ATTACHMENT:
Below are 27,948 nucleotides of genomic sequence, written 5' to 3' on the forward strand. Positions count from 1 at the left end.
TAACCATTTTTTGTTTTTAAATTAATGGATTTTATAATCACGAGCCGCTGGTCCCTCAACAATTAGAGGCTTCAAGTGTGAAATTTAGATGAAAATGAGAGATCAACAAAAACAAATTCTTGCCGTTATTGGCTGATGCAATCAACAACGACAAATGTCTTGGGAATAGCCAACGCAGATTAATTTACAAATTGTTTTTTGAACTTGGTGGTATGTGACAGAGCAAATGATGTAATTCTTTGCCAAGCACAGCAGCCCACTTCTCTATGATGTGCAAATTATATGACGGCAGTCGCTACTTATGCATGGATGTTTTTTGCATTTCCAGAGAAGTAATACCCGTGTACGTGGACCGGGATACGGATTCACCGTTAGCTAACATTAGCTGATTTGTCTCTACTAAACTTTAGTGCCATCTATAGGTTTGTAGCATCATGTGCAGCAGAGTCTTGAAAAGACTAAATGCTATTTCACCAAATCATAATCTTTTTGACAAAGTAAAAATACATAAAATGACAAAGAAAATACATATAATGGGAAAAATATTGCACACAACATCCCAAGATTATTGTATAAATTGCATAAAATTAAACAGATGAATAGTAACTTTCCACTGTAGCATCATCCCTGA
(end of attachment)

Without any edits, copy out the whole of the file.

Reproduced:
Below are 27,948 nucleotides of genomic sequence, written 5' to 3' on the forward strand. Positions count from 1 at the left end.
TAACCATTTTTTGTTTTTAAATTAATGGATTTTATAATCACGAGCCGCTGGTCCCTCAACAATTAGAGGCTTCAAGTGTGAAATTTAGATGAAAATGAGAGATCAACAAAAACAAATTCTTGCCGTTATTGGCTGATGCAATCAACAACGACAAATGTCTTGGGAATAGCCAACGCAGATTAATTTACAAATTGTTTTTTGAACTTGGTGGTATGTGACAGAGCAAATGATGTAATTCTTTGCCAAGCACAGCAGCCCACTTCTCTATGATGTGCAAATTATATGACGGCAGTCGCTACTTATGCATGGATGTTTTTTGCATTTCCAGAGAAGTAATACCCGTGTACGTGGACCGGGATACGGATTCACCGTTAGCTAACATTAGCTGATTTGTCTCTACTAAACTTTAGTGCCATCTATAGGTTTGTAGCATCATGTGCAGCAGAGTCTTGAAAAGACTAAATGCTATTTCACCAAATCATAATCTTTTTGACAAAGTAAAAATACATAAAATGACAAAGAAAATACATATAATGGGAAAAATATTGCACACAACATCCCAAGATTATTGTATAAATTGCATAAAATTAAACAGATGAATAGTAACTTTCCACTGTAGCATCATCCCTGA